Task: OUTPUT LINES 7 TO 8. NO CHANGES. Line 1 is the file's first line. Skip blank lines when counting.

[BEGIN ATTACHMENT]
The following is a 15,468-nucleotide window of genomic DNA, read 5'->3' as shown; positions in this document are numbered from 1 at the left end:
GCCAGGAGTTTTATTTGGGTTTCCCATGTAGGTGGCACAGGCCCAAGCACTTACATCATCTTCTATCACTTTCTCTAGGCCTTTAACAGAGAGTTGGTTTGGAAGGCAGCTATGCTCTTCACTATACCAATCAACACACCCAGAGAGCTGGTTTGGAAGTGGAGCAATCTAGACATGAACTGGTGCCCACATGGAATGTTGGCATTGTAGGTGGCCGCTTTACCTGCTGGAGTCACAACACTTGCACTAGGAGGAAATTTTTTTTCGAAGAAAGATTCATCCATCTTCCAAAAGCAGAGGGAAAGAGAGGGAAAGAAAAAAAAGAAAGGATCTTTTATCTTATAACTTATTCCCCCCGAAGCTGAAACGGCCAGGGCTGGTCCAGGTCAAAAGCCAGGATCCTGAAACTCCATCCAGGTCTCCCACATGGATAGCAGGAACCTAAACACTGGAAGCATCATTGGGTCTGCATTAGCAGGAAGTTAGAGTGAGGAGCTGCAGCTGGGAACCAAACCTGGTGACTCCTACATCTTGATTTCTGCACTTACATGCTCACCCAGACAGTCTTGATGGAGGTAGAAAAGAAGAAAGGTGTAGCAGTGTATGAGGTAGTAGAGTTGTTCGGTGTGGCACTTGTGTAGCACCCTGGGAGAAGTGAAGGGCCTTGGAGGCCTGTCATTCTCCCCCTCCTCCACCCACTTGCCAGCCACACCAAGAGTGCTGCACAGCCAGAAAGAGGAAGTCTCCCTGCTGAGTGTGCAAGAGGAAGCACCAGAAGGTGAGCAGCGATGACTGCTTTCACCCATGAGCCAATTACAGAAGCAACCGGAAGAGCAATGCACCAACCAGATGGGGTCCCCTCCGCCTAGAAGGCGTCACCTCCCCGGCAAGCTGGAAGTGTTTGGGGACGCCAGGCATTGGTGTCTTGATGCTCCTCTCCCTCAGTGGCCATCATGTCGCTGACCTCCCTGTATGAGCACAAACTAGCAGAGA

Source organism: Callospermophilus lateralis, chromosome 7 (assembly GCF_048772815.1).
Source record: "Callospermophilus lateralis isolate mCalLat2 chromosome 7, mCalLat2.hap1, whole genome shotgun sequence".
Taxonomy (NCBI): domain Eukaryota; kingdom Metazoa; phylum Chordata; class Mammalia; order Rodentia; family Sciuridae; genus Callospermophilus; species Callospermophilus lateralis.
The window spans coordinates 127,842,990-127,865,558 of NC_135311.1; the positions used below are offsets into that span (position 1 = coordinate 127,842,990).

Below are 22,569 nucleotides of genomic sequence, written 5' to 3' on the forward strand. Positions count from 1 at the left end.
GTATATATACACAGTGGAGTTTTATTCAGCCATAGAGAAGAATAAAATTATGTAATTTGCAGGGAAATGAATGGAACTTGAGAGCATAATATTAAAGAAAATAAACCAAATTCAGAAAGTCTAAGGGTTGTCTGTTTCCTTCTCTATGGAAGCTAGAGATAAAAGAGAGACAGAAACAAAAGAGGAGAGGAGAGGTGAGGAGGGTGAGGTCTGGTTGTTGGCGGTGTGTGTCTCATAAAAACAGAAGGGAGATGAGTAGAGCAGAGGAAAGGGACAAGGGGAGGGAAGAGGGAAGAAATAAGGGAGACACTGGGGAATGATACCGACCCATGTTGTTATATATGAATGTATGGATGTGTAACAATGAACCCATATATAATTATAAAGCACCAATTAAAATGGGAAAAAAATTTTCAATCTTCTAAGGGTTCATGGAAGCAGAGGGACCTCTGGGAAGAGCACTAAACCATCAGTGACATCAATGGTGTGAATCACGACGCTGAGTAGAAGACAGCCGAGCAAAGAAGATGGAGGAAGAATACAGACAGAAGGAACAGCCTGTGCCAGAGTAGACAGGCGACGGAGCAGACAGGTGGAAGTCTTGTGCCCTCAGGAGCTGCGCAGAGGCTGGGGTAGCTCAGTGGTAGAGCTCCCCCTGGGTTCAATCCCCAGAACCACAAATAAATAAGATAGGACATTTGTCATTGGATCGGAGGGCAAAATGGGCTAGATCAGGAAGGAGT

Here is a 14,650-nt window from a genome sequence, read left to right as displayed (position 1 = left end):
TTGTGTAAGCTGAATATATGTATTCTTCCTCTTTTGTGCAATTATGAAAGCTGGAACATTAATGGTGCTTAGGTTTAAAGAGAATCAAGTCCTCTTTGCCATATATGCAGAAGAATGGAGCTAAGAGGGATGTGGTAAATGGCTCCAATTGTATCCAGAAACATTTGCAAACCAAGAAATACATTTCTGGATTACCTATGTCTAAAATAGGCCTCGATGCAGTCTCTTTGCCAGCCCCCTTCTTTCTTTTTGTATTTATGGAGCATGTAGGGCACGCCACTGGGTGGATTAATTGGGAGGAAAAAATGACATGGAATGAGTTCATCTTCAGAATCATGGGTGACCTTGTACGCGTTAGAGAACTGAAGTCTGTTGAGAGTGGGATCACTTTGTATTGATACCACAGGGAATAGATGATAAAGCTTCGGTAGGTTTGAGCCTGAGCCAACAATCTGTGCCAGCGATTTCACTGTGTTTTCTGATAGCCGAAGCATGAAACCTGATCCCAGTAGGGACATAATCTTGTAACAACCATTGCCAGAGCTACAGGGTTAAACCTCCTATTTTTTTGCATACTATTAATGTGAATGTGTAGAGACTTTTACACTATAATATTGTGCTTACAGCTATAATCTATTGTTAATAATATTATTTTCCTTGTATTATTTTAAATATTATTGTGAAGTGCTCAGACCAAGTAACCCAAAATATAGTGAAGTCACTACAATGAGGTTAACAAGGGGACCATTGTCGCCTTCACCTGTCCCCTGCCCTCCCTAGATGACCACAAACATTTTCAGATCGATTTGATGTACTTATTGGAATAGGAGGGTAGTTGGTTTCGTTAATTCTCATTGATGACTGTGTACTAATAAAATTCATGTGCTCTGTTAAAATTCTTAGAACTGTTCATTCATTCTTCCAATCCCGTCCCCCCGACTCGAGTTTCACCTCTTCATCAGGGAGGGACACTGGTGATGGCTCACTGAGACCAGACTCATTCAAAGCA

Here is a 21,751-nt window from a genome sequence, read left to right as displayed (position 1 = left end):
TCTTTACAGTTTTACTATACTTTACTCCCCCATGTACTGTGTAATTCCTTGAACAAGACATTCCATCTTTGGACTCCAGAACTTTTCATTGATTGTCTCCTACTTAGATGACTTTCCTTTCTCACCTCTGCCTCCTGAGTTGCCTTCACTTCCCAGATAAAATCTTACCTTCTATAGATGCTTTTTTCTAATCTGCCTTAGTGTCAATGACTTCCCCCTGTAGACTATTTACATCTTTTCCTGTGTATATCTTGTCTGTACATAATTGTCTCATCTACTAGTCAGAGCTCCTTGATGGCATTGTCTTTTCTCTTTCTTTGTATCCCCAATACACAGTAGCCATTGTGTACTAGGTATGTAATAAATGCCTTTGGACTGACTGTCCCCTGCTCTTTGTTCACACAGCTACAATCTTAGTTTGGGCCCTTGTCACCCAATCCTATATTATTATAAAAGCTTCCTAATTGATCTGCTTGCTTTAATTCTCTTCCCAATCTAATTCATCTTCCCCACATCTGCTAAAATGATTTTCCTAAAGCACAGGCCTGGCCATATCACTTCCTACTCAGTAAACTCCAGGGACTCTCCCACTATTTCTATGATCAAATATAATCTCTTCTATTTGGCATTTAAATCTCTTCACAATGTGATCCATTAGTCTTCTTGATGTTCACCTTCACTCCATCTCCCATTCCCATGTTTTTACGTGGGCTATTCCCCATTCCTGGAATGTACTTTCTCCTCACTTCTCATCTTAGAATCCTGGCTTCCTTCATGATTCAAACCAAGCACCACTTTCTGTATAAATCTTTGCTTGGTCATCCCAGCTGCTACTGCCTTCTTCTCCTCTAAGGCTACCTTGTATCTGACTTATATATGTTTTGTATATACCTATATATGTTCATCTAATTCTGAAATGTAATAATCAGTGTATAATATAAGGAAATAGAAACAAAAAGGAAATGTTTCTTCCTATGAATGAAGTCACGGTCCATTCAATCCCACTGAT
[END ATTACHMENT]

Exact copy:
Below are 22,569 nucleotides of genomic sequence, written 5' to 3' on the forward strand. Positions count from 1 at the left end.
GTATATATACACAGTGGAGTTTTATTCAGCCATAGAGAAGAATAAAATTATGTAATTTGCAGGGAAATGAATGGAACTTGAGAGCATAATATTAAAGAAAATAAACCAAATTCAGAAAGTCTAAGGGTTGTCTGTTTCCTTCTCTATGGAAGCTAGAGATAAAAGAGAGACAGAAACAAAAGAGGAGAGGAGAGGTGAGGAGGGTGAGGTCTGGTTGTTGGCGGTGTGTGTCTCATAAAAACAGAAGGGAGATGAGTAGAGCAGAGGAAAGGGACAAGGGGAGGGAAGAGGGAAGAAATAAGGGAGACACTGGGGAATGATACCGACCCATGTTGTTATATATGAATGTATGGATGTGTAACAATGAACCCATATATAATTATAAAGCACCAATTAAAATGGGAAAAAAATTTTCAATCTTCTAAGGGTTCATGGAAGCAGAGGGACCTCTGGGAAGAGCACTAAACCATCAGTGACATCAATGGTGTGAATCACGACGCTGAGTAGAAGACAGCCGAGCAAAGAAGATGGAGGAAGAATACAGACAGAAGGAACAGCCTGTGCCAGAGTAGACAGGCGACGGAGCAGACAGGTGGAAGTCTTGTGCCCTCAGGAGCTGCGCAGAGGCTGGGGTAGCTCAGTGGTAGAGCTCCCCCTGGGTTCAATCCCCAGAACCACAAATAAATAAGATAGGACATTTGTCATTGGATCGGAGGGCAAAATGGGCTAGATCAGGAAGGAGT